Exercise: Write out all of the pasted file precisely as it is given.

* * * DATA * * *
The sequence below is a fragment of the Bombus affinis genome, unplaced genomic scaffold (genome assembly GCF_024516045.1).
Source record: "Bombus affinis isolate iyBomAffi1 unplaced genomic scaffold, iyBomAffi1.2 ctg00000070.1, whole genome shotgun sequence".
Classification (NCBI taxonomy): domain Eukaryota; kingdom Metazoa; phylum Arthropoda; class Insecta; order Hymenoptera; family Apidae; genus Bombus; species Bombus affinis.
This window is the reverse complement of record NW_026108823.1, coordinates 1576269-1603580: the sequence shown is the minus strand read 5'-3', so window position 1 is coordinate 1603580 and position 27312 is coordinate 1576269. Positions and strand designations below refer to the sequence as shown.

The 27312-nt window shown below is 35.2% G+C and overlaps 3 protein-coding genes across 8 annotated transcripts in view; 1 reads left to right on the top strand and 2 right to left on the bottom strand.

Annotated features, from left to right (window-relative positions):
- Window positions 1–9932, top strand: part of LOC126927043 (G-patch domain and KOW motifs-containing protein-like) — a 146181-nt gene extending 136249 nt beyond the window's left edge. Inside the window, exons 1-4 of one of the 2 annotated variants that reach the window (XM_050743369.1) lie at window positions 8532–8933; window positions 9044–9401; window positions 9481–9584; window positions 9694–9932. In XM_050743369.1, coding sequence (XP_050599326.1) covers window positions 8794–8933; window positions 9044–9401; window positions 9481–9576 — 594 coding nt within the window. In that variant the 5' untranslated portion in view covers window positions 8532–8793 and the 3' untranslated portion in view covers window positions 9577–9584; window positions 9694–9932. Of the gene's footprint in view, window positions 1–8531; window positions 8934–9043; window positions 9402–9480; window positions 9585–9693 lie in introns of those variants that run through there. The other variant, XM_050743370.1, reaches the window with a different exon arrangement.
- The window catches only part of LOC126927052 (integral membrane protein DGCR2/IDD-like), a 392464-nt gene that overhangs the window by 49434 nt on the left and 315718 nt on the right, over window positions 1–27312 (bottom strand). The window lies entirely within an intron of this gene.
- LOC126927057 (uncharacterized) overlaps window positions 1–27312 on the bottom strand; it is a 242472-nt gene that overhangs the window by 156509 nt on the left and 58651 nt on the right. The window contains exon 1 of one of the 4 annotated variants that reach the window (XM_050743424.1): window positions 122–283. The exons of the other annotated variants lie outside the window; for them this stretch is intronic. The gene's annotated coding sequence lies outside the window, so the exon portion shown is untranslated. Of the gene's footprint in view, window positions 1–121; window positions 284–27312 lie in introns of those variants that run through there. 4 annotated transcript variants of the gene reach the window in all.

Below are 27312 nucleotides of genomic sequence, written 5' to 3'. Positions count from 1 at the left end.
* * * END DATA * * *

The sequence below is a fragment of the Bombus affinis genome, unplaced genomic scaffold (genome assembly GCF_024516045.1).
Source record: "Bombus affinis isolate iyBomAffi1 unplaced genomic scaffold, iyBomAffi1.2 ctg00000070.1, whole genome shotgun sequence".
Classification (NCBI taxonomy): domain Eukaryota; kingdom Metazoa; phylum Arthropoda; class Insecta; order Hymenoptera; family Apidae; genus Bombus; species Bombus affinis.
This window is the reverse complement of record NW_026108823.1, coordinates 1576269-1603580: the sequence shown is the minus strand read 5'-3', so window position 1 is coordinate 1603580 and position 27312 is coordinate 1576269. Positions and strand designations below refer to the sequence as shown.

The 27312-nt window shown below is 35.2% G+C and overlaps 3 protein-coding genes across 8 annotated transcripts in view; 1 reads left to right on the top strand and 2 right to left on the bottom strand.

Annotated features, from left to right (window-relative positions):
- Window positions 1–9932, top strand: part of LOC126927043 (G-patch domain and KOW motifs-containing protein-like) — a 146181-nt gene extending 136249 nt beyond the window's left edge. Inside the window, exons 1-4 of one of the 2 annotated variants that reach the window (XM_050743369.1) lie at window positions 8532–8933; window positions 9044–9401; window positions 9481–9584; window positions 9694–9932. In XM_050743369.1, coding sequence (XP_050599326.1) covers window positions 8794–8933; window positions 9044–9401; window positions 9481–9576 — 594 coding nt within the window. In that variant the 5' untranslated portion in view covers window positions 8532–8793 and the 3' untranslated portion in view covers window positions 9577–9584; window positions 9694–9932. Of the gene's footprint in view, window positions 1–8531; window positions 8934–9043; window positions 9402–9480; window positions 9585–9693 lie in introns of those variants that run through there. The other variant, XM_050743370.1, reaches the window with a different exon arrangement.
- The window catches only part of LOC126927052 (integral membrane protein DGCR2/IDD-like), a 392464-nt gene that overhangs the window by 49434 nt on the left and 315718 nt on the right, over window positions 1–27312 (bottom strand). The window lies entirely within an intron of this gene.
- LOC126927057 (uncharacterized) overlaps window positions 1–27312 on the bottom strand; it is a 242472-nt gene that overhangs the window by 156509 nt on the left and 58651 nt on the right. The window contains exon 1 of one of the 4 annotated variants that reach the window (XM_050743424.1): window positions 122–283. The exons of the other annotated variants lie outside the window; for them this stretch is intronic. The gene's annotated coding sequence lies outside the window, so the exon portion shown is untranslated. Of the gene's footprint in view, window positions 1–121; window positions 284–27312 lie in introns of those variants that run through there. 4 annotated transcript variants of the gene reach the window in all.

Below are 27312 nucleotides of genomic sequence, written 5' to 3'. Positions count from 1 at the left end.